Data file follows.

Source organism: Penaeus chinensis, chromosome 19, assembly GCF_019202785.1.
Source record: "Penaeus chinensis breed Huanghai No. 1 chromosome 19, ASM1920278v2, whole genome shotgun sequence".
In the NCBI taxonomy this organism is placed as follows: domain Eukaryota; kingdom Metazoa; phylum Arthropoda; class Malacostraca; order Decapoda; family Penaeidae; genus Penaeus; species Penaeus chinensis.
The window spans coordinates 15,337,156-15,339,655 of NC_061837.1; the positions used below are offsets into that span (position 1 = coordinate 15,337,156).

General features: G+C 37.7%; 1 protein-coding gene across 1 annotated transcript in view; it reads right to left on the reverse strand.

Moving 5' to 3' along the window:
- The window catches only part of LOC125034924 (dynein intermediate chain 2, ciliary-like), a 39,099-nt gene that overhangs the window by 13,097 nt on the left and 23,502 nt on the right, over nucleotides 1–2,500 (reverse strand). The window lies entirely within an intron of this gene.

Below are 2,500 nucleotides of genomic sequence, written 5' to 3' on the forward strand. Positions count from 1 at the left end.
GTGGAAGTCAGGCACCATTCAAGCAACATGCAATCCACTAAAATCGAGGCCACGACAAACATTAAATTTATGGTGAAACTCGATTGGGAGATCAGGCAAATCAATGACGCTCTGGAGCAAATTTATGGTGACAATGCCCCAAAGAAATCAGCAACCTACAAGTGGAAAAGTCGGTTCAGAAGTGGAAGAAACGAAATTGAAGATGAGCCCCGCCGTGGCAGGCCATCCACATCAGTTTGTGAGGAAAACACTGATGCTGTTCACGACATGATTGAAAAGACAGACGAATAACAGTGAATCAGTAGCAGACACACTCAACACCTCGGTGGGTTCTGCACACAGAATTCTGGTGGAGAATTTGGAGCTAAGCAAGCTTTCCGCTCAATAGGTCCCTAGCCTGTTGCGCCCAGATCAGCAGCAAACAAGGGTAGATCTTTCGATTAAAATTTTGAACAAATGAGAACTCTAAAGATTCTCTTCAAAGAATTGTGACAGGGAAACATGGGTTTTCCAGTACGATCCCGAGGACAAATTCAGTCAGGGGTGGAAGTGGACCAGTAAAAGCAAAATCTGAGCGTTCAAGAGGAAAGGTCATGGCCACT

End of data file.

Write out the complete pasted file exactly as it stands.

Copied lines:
Source organism: Penaeus chinensis, chromosome 19, assembly GCF_019202785.1.
Source record: "Penaeus chinensis breed Huanghai No. 1 chromosome 19, ASM1920278v2, whole genome shotgun sequence".
In the NCBI taxonomy this organism is placed as follows: domain Eukaryota; kingdom Metazoa; phylum Arthropoda; class Malacostraca; order Decapoda; family Penaeidae; genus Penaeus; species Penaeus chinensis.
The window spans coordinates 15,337,156-15,339,655 of NC_061837.1; the positions used below are offsets into that span (position 1 = coordinate 15,337,156).

General features: G+C 37.7%; 1 protein-coding gene across 1 annotated transcript in view; it reads right to left on the reverse strand.

Moving 5' to 3' along the window:
- The window catches only part of LOC125034924 (dynein intermediate chain 2, ciliary-like), a 39,099-nt gene that overhangs the window by 13,097 nt on the left and 23,502 nt on the right, over nucleotides 1–2,500 (reverse strand). The window lies entirely within an intron of this gene.

Below are 2,500 nucleotides of genomic sequence, written 5' to 3' on the forward strand. Positions count from 1 at the left end.
GTGGAAGTCAGGCACCATTCAAGCAACATGCAATCCACTAAAATCGAGGCCACGACAAACATTAAATTTATGGTGAAACTCGATTGGGAGATCAGGCAAATCAATGACGCTCTGGAGCAAATTTATGGTGACAATGCCCCAAAGAAATCAGCAACCTACAAGTGGAAAAGTCGGTTCAGAAGTGGAAGAAACGAAATTGAAGATGAGCCCCGCCGTGGCAGGCCATCCACATCAGTTTGTGAGGAAAACACTGATGCTGTTCACGACATGATTGAAAAGACAGACGAATAACAGTGAATCAGTAGCAGACACACTCAACACCTCGGTGGGTTCTGCACACAGAATTCTGGTGGAGAATTTGGAGCTAAGCAAGCTTTCCGCTCAATAGGTCCCTAGCCTGTTGCGCCCAGATCAGCAGCAAACAAGGGTAGATCTTTCGATTAAAATTTTGAACAAATGAGAACTCTAAAGATTCTCTTCAAAGAATTGTGACAGGGAAACATGGGTTTTCCAGTACGATCCCGAGGACAAATTCAGTCAGGGGTGGAAGTGGACCAGTAAAAGCAAAATCTGAGCGTTCAAGAGGAAAGGTCATGGCCACT